Here’s what I’d challenge you to think about though. Our standards are meant to be a guide, not a checklist. And when we think about learning, does being able to regurgitate some information in a moment on a worksheet, or in a packet, or on a quiz/test mean that I have learned that information? I would argue that true learning doesn’t happen until we are asked to do something with the knowledge we have gained.
So how might we take that Literary Devices activity up a notch? Again, I’m not saying there is anything wrong with any of the steps we have taken thus far. Part of the learning process requires that we as teachers share information in some way, part of it requires students to practice a skill, but the true magic happens in the doing. You see, learning definitions, identifying examples in a passage, answering questions, are all relatively passive parts of the process. Thomas Jefferson said, “What we learn to do, we learn by doing.” What if after the introduction of skills, we asked students to create a piece of writing that includes the literary devices that are included in your standards? We could have them write a short story and label where they used simile and metaphor, identify the point of view, or highlight an example of imagery or symbolism. Now, we’re taking a Depth of Knowledge level one or two activity and turning it into a DOK level 3 or 4. It’s more challenging for students, but that challenge helps develop stronger synapses in the brain.
This is just one example of how we might be able to take a more typical learning experience and make it more transformative without having to completely rewrite the way we do things. Here are a few more things that you might consider that would help students better see meaning a purpose:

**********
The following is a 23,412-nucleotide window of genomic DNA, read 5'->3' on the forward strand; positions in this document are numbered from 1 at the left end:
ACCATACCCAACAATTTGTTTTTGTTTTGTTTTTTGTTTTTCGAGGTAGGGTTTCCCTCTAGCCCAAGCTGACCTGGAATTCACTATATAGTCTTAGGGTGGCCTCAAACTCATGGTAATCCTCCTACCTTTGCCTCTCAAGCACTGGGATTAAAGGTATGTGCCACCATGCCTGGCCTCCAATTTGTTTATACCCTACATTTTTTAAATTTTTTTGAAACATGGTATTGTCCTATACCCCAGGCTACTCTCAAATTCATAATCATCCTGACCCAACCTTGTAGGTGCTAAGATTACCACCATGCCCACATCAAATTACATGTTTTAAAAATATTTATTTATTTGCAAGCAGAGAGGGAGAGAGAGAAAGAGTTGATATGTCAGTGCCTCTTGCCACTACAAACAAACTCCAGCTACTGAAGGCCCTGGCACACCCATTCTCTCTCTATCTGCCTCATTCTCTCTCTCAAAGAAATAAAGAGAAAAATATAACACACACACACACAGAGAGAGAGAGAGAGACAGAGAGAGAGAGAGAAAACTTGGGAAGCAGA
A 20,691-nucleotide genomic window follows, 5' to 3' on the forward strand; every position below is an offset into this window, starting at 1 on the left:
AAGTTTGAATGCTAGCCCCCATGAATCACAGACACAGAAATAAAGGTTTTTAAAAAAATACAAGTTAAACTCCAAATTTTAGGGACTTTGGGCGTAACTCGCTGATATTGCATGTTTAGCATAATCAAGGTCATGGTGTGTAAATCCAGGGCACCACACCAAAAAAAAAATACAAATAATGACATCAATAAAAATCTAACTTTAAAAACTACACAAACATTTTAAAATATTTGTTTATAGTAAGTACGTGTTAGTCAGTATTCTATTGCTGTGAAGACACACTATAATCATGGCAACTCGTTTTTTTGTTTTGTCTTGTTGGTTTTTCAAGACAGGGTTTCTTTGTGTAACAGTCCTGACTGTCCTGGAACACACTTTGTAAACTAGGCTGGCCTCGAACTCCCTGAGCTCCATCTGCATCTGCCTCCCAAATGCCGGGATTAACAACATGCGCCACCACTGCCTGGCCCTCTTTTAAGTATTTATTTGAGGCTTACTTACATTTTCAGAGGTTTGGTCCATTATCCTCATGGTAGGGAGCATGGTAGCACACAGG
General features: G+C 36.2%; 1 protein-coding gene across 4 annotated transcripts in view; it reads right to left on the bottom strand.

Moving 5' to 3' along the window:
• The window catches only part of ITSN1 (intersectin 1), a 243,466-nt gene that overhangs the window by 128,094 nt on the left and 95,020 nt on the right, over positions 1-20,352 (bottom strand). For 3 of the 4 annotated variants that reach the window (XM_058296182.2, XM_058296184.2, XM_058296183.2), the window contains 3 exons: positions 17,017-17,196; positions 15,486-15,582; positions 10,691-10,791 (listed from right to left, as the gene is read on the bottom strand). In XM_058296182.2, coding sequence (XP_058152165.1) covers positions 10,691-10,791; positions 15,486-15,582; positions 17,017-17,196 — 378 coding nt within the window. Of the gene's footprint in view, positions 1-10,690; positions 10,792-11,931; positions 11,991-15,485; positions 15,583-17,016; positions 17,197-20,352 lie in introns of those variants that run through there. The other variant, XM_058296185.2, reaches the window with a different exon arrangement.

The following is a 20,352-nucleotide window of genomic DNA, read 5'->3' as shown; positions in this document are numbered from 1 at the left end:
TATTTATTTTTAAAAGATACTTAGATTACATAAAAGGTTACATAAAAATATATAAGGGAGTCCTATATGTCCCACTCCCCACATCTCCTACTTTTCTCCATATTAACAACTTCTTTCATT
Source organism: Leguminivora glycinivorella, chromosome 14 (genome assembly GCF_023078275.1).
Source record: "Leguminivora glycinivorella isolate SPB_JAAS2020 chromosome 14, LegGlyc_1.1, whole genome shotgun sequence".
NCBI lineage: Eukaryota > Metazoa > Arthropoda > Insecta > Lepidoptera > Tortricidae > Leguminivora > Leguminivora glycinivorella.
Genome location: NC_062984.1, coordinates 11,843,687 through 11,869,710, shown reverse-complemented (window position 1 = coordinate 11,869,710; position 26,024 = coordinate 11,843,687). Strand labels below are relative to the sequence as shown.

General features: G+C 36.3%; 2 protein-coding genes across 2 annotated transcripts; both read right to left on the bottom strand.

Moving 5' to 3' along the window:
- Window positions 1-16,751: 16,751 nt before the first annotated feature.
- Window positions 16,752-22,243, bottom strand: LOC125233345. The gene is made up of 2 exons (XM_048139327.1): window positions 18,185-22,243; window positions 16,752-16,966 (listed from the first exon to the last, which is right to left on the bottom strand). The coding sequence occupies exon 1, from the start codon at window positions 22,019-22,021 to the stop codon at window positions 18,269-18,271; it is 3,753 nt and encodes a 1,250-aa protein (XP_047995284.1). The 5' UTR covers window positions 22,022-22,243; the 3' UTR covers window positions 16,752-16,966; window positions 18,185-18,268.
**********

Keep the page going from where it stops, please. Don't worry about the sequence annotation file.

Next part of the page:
- You could start a classroom blog – not for you to write, but for your students to write. They could share what they are learning about. They could share how it impacts them and their world. They could choose to include pictures or videos. As students share their learning, they will see that they have an audience that wants to know about what’s happening. If a whole blog post seems overwhelming, maybe you could start a classroom Twitter or Instagram page where students craft the message that will be shared, and then (pending your approval) they post the update. Many of us utilize classroom jobs – this could be one of the jobs in your classroom. Students could have a specific time each day or week to update the world on what’s happening.
- Help your students find ways to use their learning to create action – at a previous school, a group of students noticed that many of their items from the lunch tray should be recyclable, but it all went in the trash. This happened to tie to a standard on sustainability. They worked with their classroom teacher, did some research, and eventually were able to get a representative from a local recycling company to visit their class. They were able to present to the representative, and our school was then provided with a recycling dumpster. The students then took on the challenge of teaching other students what should go in the recycling and what should go in the trash. They created PSA videos, put posters up around the school, and even created smaller fliers to go on the lunch table. The ownership of all parts of this project was taken on by the students in this classroom, and the learning was able to spread throughout the building. For something like this to happen in your classroom, you just have to pay attention to what your students seem interested in and are talking about. That teacher recognized early on that her class was full of “social-justice warriors” and she found ways to let them use that drive in their learning. You might notice other things about your class and find ways to integrate your standards into their interests and desires!
It’s important that we all remember, as Katie Martin says, that “Learning is a process, not an event.” The more chances for students to do something with their learning, the more likely it is that the learning sticks. When we help our students to explore what they are learning, we help inspire students to solve problems and innovate!